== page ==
A wise man once said a true history of the world is a history of great conversations in elegant rooms.
Written by: David Benioff & D.B. Weiss
Directed by: Daniel Sackheim
With Jon Snow's resurrection, all the pieces are now in place for season six to get its story lines moving and bring us a whole new batch of thrills, character moments, and worthwhile storytelling. After the load of surprises we got from "Home", "Oathbreaker" dials back on the shock value and aims for being one of the more plot-heavy episodes in recent memory. In the past, plotty episodes were more focused on setting up events to come, usually happening close to or right before a penultimate episode. We're still pretty early in season six, so to say that "Oathbreaker" is plotty is actually a good thing, as it's not yet clear where things are supposed to be going. Not to worry: by the time the end credits roll, we should have a more clear picture of what to expect the rest of the way.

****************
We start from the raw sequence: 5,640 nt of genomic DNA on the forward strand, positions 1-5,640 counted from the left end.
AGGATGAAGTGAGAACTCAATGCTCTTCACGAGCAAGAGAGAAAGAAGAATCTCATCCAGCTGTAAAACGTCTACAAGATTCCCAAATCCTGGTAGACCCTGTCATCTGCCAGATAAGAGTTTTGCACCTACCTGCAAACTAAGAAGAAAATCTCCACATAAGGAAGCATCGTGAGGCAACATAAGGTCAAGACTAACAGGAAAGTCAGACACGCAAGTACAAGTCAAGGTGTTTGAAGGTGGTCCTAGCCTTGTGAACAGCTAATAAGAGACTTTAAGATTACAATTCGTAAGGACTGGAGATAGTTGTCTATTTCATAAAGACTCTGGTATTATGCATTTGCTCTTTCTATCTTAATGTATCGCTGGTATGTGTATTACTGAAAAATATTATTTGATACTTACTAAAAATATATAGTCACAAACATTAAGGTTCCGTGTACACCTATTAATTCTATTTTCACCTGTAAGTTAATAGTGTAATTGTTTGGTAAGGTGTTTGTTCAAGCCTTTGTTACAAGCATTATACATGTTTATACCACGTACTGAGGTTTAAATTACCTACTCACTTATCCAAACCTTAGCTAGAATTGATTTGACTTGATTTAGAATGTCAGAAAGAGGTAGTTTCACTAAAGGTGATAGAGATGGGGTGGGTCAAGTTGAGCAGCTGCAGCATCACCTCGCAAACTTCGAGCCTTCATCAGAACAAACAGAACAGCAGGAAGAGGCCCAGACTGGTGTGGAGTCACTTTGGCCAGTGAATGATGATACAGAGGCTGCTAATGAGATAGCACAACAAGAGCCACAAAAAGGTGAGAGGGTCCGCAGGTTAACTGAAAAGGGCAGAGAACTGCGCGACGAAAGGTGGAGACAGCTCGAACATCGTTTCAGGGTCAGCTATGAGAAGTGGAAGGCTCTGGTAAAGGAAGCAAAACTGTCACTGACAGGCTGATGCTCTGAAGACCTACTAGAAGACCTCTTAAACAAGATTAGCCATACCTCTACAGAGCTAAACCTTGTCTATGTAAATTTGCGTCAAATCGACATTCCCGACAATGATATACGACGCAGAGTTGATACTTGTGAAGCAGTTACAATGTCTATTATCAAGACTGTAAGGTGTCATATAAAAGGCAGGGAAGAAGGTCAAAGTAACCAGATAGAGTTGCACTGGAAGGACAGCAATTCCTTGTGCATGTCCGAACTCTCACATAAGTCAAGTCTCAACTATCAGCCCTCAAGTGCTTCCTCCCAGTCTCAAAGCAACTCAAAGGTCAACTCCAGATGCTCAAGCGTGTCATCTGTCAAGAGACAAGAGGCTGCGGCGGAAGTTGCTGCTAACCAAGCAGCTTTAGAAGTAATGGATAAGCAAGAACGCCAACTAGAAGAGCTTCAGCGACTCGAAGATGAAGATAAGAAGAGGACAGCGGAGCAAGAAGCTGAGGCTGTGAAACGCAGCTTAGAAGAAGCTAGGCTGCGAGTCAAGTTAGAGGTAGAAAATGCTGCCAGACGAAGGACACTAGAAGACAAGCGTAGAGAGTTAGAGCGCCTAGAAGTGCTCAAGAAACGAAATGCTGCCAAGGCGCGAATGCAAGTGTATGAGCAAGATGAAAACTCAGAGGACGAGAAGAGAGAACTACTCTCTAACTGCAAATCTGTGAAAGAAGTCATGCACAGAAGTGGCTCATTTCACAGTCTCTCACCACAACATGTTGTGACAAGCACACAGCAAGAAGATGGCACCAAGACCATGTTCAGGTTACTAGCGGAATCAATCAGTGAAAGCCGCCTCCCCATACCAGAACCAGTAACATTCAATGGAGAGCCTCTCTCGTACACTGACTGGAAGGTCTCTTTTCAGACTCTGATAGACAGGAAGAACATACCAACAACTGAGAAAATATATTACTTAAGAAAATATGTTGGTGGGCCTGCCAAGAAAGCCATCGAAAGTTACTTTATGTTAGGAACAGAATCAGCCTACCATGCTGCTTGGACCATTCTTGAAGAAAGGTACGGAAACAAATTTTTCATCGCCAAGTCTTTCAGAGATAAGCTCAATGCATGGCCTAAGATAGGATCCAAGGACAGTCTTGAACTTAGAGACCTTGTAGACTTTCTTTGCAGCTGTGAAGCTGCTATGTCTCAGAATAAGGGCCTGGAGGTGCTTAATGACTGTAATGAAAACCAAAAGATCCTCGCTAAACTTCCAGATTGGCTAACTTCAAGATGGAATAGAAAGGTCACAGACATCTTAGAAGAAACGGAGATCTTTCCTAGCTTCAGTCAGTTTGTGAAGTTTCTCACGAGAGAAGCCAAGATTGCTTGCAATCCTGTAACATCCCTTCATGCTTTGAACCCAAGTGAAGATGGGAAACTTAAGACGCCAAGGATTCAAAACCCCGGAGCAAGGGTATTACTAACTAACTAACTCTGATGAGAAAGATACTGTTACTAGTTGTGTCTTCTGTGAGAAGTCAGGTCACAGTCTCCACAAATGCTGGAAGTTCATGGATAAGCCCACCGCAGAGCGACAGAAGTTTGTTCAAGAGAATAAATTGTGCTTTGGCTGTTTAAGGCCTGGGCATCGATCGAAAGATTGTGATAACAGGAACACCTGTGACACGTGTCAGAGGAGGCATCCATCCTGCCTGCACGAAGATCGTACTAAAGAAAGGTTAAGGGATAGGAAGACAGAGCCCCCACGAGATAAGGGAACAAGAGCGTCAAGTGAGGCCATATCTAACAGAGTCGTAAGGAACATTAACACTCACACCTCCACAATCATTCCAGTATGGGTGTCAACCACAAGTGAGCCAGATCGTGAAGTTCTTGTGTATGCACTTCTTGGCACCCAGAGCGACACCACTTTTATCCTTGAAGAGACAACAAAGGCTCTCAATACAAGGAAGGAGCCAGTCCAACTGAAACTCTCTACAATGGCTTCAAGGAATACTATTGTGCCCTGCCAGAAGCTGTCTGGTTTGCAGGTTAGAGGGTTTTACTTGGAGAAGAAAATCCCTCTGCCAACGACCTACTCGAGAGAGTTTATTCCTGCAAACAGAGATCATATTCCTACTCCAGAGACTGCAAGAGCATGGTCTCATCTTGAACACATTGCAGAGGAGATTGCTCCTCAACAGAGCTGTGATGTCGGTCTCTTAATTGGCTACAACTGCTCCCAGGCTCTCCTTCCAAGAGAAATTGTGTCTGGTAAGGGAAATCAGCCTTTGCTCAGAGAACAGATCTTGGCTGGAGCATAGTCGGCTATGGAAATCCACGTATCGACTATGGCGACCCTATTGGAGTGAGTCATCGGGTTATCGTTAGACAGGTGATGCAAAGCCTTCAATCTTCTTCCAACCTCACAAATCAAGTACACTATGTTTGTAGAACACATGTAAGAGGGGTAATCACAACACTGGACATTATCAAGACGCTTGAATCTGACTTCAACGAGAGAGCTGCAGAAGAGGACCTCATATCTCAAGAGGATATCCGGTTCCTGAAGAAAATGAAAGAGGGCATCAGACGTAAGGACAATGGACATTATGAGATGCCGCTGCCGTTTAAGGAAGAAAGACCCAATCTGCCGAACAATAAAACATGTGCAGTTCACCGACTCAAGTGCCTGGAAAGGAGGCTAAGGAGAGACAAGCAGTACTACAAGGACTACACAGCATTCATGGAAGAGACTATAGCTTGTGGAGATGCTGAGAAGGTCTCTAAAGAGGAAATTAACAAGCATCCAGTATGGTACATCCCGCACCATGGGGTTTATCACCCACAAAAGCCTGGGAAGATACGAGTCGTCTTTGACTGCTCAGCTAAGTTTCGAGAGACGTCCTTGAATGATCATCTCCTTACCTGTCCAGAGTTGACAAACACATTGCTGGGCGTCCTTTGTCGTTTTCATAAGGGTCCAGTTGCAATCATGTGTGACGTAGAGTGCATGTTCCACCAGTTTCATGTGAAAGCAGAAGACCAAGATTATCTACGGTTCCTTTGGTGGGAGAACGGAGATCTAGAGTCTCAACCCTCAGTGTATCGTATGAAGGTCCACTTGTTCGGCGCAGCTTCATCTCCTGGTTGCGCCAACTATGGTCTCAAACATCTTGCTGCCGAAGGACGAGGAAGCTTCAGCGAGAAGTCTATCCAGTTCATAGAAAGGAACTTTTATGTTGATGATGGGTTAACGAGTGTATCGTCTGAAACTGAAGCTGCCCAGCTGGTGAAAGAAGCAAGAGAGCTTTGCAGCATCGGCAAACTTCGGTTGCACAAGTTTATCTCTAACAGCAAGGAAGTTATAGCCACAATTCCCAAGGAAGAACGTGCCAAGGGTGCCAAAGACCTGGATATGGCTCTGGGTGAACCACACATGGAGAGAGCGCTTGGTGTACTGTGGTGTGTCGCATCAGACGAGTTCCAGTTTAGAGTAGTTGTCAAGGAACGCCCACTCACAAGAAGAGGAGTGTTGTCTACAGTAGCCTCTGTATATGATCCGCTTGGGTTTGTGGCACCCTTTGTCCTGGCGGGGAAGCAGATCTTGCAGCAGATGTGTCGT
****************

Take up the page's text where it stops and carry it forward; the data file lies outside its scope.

There's a growing problem at this point for Game of Thrones: finding appropriate things to do for its supporting characters. As we come closer and closer to the end, the focus grows stronger and stronger on main characters like Jon and Daenerys, leaving the likes of Sam, Varys, and Missandei without a whole lot to accomplish. However, D&D and the other writers have done well when it comes to keeping these characters involved and having them face challenges that feel at least somewhat important to the narrative. This is especially true in Meereen, as Tyrion, Varys, Grey Worm, and Missandei are all working together to keep the Sons of the Harpy at bay, while Daenerys is absent. The reason I especially like these scenes is that it keeps up Game of Thrones' realistic political conflicts, especially when we're at a point where the action could take over at any second. Scenes of characters talking about political matters regarding finances, power, and other general policies have always been one of the main reasons as to why the world of Westeros is one of the more realistic fantasy worlds that exists in both book and audio-visual form. While it would be passable for D&D to show little to nothing of Meereen while Daenerys is away, it's way better that they are keeping us in the loop as to how Tyrion and company are holding down the fort. It's kind of refreshing actually that it currently stands as one of the ongoing story lines that we can watch and not expect any kind of crazy, eye-popping action.